Dialogue

Vocabulary

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Lesson Notes

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Lesson Transcript

INTRODUCTION
Minkyong: 여러분, 민경이랑 한국어 공부해요. (Yeoreobun, mingyeongirang hangugeo gongbuhaeyo.)
Keith: Hey and I am Keith. Don’t Let Them Leave You Behind in Korea: Wait for me! Hello and welcome back to KoreanClass101.com, the fastest, easiest and most fun way to learn Korean. I am joined in the studio by...
Minkyong: Hello everyone, Minkyong here.
Keith: All right. So in this lesson, you will learn how to wait
Minkyong: 기다려 (gidaryeo).
Keith: And where does this conversation take place?
Minkyong: This conversation takes place in the house.
Keith: Okay and the conversation is between a brother and sister who are both about to go somewhere together.
Minkyong: And the speakers will be speaking informal Korean 반말 (banmal).
DIALOGUE
승현 (seunghyeon): 하나야, 조금만 기다려. (hanaya, jogeumman gidaryeo)
하나 (hana): 빨리. 우리 늦었어. (ppalli. uri neujeosseo)
승현 (seunghyeon): 기다려! 조금만! (gidaryoe! jogeumman!)
하나 (hana): 빨리 빨리. 우리 너무 늦었어. (ppalli ppalli. uri neomu neujeosseo.)
승현 (seunghyeon): 아... 기다려! (a... gidaryeo!)
하나 (hana): 안 돼! 빨리! (an dwae! ppalli!)
승현 (seunghyeon): 오케이! 가자. (okei! gaja.)
하나 (hana): 돈은? (don-eun?)
승현 (seunghyeon): 돈? 나 돈 없어. (don? na don eopseo.)
하나 (hana): 오지 마! (oji ma!)
Seol: 한번 더 천천히 (hanbeon deo cheoncheonhi).
Keith: One more time, slowly.
승현 (seunghyeon): 하나야, 조금만 기다려. (hanaya, jogeumman gidaryeo)
하나 (hana): 빨리. 우리 늦었어. (ppalli. uri neujeosseo)
승현 (seunghyeon): 기다려! 조금만! (gidaryoe! jogeumman!)
하나 (hana): 빨리 빨리. 우리 너무 늦었어. (ppalli ppalli. uri neomu neujeosseo.)
승현 (seunghyeon): 아... 기다려! (a... gidaryeo!)
하나 (hana): 안 돼! 빨리! (an dwae! ppalli!)
승현 (seunghyeon): 오케이! 가자. (okei! gaja.)
하나 (hana): 돈은? (don-eun?)
승현 (seunghyeon): 돈? 나 돈 없어. (don? na don eopseo.)
하나 (hana): 오지 마! (oji ma!)
Seol: 영어로 한 번 더 (yeongeoro han beon deo).
Keith: One more time, with the English.
승현 (seunghyeon): 하나야, 조금만 기다려. (hanaya, jogeumman gidaryeo)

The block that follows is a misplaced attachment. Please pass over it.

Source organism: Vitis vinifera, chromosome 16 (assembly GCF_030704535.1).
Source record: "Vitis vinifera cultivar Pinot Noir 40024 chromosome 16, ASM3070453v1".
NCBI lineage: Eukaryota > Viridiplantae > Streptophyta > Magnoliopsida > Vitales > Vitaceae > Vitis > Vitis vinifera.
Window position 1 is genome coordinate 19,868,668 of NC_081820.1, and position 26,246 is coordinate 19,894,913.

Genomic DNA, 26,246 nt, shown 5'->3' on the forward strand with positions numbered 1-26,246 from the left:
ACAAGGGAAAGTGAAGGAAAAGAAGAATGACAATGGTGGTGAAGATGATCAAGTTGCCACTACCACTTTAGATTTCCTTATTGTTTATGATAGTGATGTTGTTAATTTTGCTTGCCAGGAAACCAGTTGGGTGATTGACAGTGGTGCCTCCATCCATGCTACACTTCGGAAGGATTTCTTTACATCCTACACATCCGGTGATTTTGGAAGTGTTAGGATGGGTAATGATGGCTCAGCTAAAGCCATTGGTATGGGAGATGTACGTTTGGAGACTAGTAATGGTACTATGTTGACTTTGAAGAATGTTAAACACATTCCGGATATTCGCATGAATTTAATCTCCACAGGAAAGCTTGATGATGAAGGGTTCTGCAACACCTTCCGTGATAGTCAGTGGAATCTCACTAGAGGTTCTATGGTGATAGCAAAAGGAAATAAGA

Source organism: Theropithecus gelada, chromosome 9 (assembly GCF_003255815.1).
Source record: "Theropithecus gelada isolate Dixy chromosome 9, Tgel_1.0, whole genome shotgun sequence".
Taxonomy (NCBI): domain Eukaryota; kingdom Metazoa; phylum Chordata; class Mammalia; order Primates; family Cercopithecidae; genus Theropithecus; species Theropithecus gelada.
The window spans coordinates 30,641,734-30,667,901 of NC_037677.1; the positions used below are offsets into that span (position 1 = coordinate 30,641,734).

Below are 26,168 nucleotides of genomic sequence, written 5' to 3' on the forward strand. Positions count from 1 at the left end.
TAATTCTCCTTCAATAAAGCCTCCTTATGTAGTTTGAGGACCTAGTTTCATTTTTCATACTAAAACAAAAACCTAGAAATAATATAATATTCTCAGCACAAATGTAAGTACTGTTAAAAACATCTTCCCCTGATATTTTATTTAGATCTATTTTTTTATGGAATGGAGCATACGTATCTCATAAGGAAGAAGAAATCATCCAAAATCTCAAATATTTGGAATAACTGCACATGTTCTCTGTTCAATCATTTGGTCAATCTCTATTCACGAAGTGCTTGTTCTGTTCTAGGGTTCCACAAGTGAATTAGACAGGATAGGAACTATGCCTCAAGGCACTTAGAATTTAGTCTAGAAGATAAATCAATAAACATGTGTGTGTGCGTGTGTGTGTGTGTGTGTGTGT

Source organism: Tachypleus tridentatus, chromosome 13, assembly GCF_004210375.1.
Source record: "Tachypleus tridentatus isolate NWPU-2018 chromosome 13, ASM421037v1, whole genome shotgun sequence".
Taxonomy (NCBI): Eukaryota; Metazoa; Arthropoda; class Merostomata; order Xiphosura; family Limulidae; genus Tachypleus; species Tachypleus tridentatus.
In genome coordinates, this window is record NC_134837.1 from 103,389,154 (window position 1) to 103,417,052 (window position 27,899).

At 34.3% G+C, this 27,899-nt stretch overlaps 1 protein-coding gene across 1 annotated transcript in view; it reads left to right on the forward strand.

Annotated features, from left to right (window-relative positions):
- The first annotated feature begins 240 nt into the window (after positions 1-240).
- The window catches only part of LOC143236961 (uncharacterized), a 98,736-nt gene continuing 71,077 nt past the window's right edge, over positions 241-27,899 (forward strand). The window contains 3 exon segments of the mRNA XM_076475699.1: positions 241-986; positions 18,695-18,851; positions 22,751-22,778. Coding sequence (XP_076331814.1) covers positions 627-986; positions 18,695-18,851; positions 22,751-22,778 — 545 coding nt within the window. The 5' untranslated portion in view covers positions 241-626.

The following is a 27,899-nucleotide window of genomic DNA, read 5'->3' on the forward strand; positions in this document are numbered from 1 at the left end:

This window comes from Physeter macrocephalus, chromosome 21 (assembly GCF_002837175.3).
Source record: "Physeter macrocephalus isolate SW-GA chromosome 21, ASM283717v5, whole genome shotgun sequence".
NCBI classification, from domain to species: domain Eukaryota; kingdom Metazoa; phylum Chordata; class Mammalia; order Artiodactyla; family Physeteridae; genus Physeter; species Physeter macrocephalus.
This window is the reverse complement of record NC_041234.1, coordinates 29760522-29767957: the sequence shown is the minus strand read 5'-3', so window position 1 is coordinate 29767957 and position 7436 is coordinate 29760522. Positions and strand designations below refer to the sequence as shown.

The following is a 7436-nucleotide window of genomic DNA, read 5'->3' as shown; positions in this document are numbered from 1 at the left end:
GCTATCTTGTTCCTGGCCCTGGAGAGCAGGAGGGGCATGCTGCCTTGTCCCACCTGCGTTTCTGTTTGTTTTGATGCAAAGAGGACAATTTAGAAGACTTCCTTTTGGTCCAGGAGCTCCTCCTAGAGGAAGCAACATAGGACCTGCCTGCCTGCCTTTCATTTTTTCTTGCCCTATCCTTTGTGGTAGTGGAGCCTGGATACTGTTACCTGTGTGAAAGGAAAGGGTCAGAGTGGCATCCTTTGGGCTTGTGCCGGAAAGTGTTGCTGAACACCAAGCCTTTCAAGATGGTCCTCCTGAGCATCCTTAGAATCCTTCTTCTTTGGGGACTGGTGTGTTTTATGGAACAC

Keith: Hana, wait just a little bit.
하나 (hana): 빨리. 우리 늦었어. (ppalli. uri neujeosseo)
Keith: Quick! We're late!
승현 (seunghyeon): 기다려! 조금만! (gidaryoe! jogeumman!)
Keith: Wait, just a little while.
하나 (hana): 빨리 빨리. 우리 너무 늦었어. (ppalli ppalli. uri neomu neujeosseo.)
Keith: Quick, quick! We're too late!
승현 (seunghyeon): 아... 기다려! (a... gidaryeo!)
Keith: Argh...wait!
하나 (hana): 안 돼! 빨리! (an dwae! ppalli!)
Keith: No, I can't! Quick!
승현 (seunghyeon): 오케이! 가자. (okei! gaja.)
Keith: Okay! Let's go.
하나 (hana): 돈은? (don-eun?)
Keith: How about money?
승현 (seunghyeon): 돈? 나 돈 없어. (don? na don eopseo.)
Keith: Money? I don't have money.
하나 (hana): 오지 마! (oji ma!)
Keith: Don't come!
POST CONVERSATION BANTER
Keith: All right. Minkyong it seems like Seunghyeon is running on Korean time.
Minkyong: Yeah and Hana is very impatient.
Keith: So Minkyong, for some of our listeners that don’t know, what is Korean time?
Minkyong: Because Koreans come little late like 5 or 10 minutes. Let’s say I have an appointment with my friend to meet at 5, Korean people come at 5:10 or 5:15.
Keith: So do you run on Korean time?
Minkyong: Yes, sometimes to certain things, yes.
Keith: And generally speaking, everyone understands, everyone gets a leeway of 10 minutes. If we are supposed to meet at 5 o'clock but you come at 5:10, it’s okay. I don’t even have to say anything because I know that 10 minutes, hey you got to do something but little more than that, hey what’s wrong, you are late. 늦었어 (neujeosseo).
Minkyong: Yeah. So what about you? Are you on time always?
Keith: I am always on time.
Minkyong: And that’s a lie.
Keith: How about we move on to our vocabulary?
Minkyong: Okay.
VOCAB LIST
Keith: The first word we have is
Minkyong: 조금만 (jogeumman) [natural native speed]
Keith: just a little bit
Minkyong: 조금만 (jogeumman) [slowly - broken down by syllable]
Minkyong: 조금만 (jogeumman) [natural native speed]
: Next:
Minkyong: 돈 (don) [natural native speed]
Keith: money
Minkyong: 돈 (don) [slowly - broken down by syllable]
Minkyong: 돈 (don) [natural native speed]
: Next:
Minkyong: 안 돼 (an dwae) [natural native speed]
Keith: cannot, can't do, must not be
Minkyong: 안 돼 (an dwae) [slowly - broken down by syllable]
Minkyong: 안 돼 (an dwae) [natural native speed]
: Next:
Minkyong: 가자 (gaja) [natural native speed]
Keith: Let's go. (intimate)
Minkyong: 가자 (gaja) [slowly - broken down by syllable]
Minkyong: 가자 (gaja) [natural native speed]
: Next:
Minkyong: 오지 마 (oji ma) [natural native speed]
Keith: Don't come.
Minkyong: 오지 마 (oji ma) [slowly - broken down by syllable]
Minkyong: 오지 마 (oji ma) [natural native speed]
: Next:
Minkyong: 늦었어 (neujeosseo) [natural native speed]
Keith: I'm late. We're late. It's late. (intimate)
Minkyong: 늦었어 (neujeosseo) [slowly - broken down by syllable]